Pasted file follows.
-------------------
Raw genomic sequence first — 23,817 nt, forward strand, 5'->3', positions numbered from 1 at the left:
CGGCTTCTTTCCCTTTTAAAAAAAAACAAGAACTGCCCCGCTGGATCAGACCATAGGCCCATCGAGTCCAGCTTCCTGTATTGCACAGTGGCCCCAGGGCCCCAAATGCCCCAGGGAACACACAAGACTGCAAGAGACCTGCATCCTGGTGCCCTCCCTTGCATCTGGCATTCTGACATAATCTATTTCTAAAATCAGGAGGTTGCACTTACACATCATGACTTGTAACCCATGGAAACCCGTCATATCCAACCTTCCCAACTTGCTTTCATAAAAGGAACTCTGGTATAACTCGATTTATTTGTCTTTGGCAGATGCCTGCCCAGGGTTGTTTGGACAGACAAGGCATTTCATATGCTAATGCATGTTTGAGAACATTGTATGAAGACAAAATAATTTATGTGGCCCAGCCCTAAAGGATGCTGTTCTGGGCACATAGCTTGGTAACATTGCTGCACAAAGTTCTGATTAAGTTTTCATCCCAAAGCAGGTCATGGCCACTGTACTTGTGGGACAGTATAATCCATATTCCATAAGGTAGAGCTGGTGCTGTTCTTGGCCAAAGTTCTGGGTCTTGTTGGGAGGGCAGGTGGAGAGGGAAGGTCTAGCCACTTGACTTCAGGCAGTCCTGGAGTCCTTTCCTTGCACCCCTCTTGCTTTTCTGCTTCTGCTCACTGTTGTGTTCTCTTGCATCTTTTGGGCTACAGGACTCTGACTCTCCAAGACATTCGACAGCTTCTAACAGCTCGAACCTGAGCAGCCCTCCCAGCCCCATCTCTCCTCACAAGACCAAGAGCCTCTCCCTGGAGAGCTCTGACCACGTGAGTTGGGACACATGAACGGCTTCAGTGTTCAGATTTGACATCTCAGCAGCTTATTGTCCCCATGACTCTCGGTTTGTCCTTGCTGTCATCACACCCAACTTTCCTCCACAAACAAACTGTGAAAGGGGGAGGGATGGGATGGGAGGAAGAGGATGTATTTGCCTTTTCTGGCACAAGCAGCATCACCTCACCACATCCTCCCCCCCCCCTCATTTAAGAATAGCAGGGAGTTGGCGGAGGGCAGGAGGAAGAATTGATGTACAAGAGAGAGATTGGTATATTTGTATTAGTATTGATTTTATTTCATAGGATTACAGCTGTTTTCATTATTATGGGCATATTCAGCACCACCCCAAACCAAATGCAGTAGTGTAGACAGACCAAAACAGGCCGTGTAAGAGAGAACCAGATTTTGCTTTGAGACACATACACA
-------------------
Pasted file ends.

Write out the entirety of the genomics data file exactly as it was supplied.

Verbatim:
Raw genomic sequence first — 23,817 nt, forward strand, 5'->3', positions numbered from 1 at the left:
CGGCTTCTTTCCCTTTTAAAAAAAAACAAGAACTGCCCCGCTGGATCAGACCATAGGCCCATCGAGTCCAGCTTCCTGTATTGCACAGTGGCCCCAGGGCCCCAAATGCCCCAGGGAACACACAAGACTGCAAGAGACCTGCATCCTGGTGCCCTCCCTTGCATCTGGCATTCTGACATAATCTATTTCTAAAATCAGGAGGTTGCACTTACACATCATGACTTGTAACCCATGGAAACCCGTCATATCCAACCTTCCCAACTTGCTTTCATAAAAGGAACTCTGGTATAACTCGATTTATTTGTCTTTGGCAGATGCCTGCCCAGGGTTGTTTGGACAGACAAGGCATTTCATATGCTAATGCATGTTTGAGAACATTGTATGAAGACAAAATAATTTATGTGGCCCAGCCCTAAAGGATGCTGTTCTGGGCACATAGCTTGGTAACATTGCTGCACAAAGTTCTGATTAAGTTTTCATCCCAAAGCAGGTCATGGCCACTGTACTTGTGGGACAGTATAATCCATATTCCATAAGGTAGAGCTGGTGCTGTTCTTGGCCAAAGTTCTGGGTCTTGTTGGGAGGGCAGGTGGAGAGGGAAGGTCTAGCCACTTGACTTCAGGCAGTCCTGGAGTCCTTTCCTTGCACCCCTCTTGCTTTTCTGCTTCTGCTCACTGTTGTGTTCTCTTGCATCTTTTGGGCTACAGGACTCTGACTCTCCAAGACATTCGACAGCTTCTAACAGCTCGAACCTGAGCAGCCCTCCCAGCCCCATCTCTCCTCACAAGACCAAGAGCCTCTCCCTGGAGAGCTCTGACCACGTGAGTTGGGACACATGAACGGCTTCAGTGTTCAGATTTGACATCTCAGCAGCTTATTGTCCCCATGACTCTCGGTTTGTCCTTGCTGTCATCACACCCAACTTTCCTCCACAAACAAACTGTGAAAGGGGGAGGGATGGGATGGGAGGAAGAGGATGTATTTGCCTTTTCTGGCACAAGCAGCATCACCTCACCACATCCTCCCCCCCCCCTCATTTAAGAATAGCAGGGAGTTGGCGGAGGGCAGGAGGAAGAATTGATGTACAAGAGAGAGATTGGTATATTTGTATTAGTATTGATTTTATTTCATAGGATTACAGCTGTTTTCATTATTATGGGCATATTCAGCACCACCCCAAACCAAATGCAGTAGTGTAGACAGACCAAAACAGGCCGTGTAAGAGAGAACCAGATTTTGCTTTGAGACACATACACA